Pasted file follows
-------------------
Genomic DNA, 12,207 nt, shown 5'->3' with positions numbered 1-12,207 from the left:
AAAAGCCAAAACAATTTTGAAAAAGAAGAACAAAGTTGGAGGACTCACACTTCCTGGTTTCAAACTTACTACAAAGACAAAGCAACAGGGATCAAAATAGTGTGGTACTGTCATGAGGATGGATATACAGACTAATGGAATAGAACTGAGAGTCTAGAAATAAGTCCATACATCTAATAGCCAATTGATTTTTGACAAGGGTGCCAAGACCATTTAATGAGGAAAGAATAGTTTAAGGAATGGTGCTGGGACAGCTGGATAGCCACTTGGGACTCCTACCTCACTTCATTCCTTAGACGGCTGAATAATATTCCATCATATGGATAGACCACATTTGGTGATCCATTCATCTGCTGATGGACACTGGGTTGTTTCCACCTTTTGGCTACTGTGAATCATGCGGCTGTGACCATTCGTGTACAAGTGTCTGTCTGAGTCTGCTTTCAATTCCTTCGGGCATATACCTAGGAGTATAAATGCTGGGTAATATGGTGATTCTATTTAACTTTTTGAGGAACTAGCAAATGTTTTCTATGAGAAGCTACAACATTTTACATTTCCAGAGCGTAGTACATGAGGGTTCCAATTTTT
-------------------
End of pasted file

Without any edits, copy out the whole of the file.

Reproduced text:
Genomic DNA, 12,207 nt, shown 5'->3' with positions numbered 1-12,207 from the left:
AAAAGCCAAAACAATTTTGAAAAAGAAGAACAAAGTTGGAGGACTCACACTTCCTGGTTTCAAACTTACTACAAAGACAAAGCAACAGGGATCAAAATAGTGTGGTACTGTCATGAGGATGGATATACAGACTAATGGAATAGAACTGAGAGTCTAGAAATAAGTCCATACATCTAATAGCCAATTGATTTTTGACAAGGGTGCCAAGACCATTTAATGAGGAAAGAATAGTTTAAGGAATGGTGCTGGGACAGCTGGATAGCCACTTGGGACTCCTACCTCACTTCATTCCTTAGACGGCTGAATAATATTCCATCATATGGATAGACCACATTTGGTGATCCATTCATCTGCTGATGGACACTGGGTTGTTTCCACCTTTTGGCTACTGTGAATCATGCGGCTGTGACCATTCGTGTACAAGTGTCTGTCTGAGTCTGCTTTCAATTCCTTCGGGCATATACCTAGGAGTATAAATGCTGGGTAATATGGTGATTCTATTTAACTTTTTGAGGAACTAGCAAATGTTTTCTATGAGAAGCTACAACATTTTACATTTCCAGAGCGTAGTACATGAGGGTTCCAATTTTT